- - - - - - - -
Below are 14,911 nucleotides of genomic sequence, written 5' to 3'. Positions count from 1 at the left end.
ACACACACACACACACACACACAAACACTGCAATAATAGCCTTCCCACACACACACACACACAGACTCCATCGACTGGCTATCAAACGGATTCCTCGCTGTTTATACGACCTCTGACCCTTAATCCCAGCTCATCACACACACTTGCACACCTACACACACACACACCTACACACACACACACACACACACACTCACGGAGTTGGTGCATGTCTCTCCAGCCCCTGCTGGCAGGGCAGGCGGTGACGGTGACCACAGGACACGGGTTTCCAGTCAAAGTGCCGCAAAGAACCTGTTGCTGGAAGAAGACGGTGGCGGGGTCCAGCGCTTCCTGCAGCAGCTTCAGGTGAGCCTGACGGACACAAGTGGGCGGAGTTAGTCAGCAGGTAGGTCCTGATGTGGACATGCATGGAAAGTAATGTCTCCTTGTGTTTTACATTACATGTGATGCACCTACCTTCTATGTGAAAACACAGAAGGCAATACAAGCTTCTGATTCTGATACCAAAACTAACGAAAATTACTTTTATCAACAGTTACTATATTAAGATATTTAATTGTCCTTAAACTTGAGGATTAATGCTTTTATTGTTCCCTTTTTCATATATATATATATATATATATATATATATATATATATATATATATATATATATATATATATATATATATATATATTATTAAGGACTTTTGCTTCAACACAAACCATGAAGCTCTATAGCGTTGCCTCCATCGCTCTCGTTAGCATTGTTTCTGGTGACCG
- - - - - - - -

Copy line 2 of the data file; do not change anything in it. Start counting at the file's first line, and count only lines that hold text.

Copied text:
ACACACACACACACACACACACAAACACTGCAATAATAGCCTTCCCACACACACACACACACAGACTCCATCGACTGGCTATCAAACGGATTCCTCGCTGTTTATACGACCTCTGACCCTTAATCCCAGCTCATCACACACACTTGCACACCTACACACACACACACCTACACACACACACACACACACACACTCACGGAGTTGGTGCATGTCTCTCCAGCCCCTGCTGGCAGGGCAGGCGGTGACGGTGACCACAGGACACGGGTTTCCAGTCAAAGTGCCGCAAAGAACCTGTTGCTGGAAGAAGACGGTGGCGGGGTCCAGCGCTTCCTGCAGCAGCTTCAGGTGAGCCTGACGGACACAAGTGGGCGGAGTTAGTCAGCAGGTAGGTCCTGATGTGGACATGCATGGAAAGTAATGTCTCCTTGTGTTTTACATTACATGTGATGCACCTACCTTCTATGTGAAAACACAGAAGGCAATACAAGCTTCTGATTCTGATACCAAAACTAACGAAAATTACTTTTATCAACAGTTACTATATTAAGATATTTAATTGTCCTTAAACTTGAGGATTAATGCTTTTATTGTTCCCTTTTTCATATATATATATATATATATATATATATATATATATATATATATATATATATATATATATATATATATATATATATTATTAAGGACTTTTGCTTCAACACAAACCATGAAGCTCTATAGCGTTGCCTCCATCGCTCTCGTTAGCATTGTTTCTGGTGACCG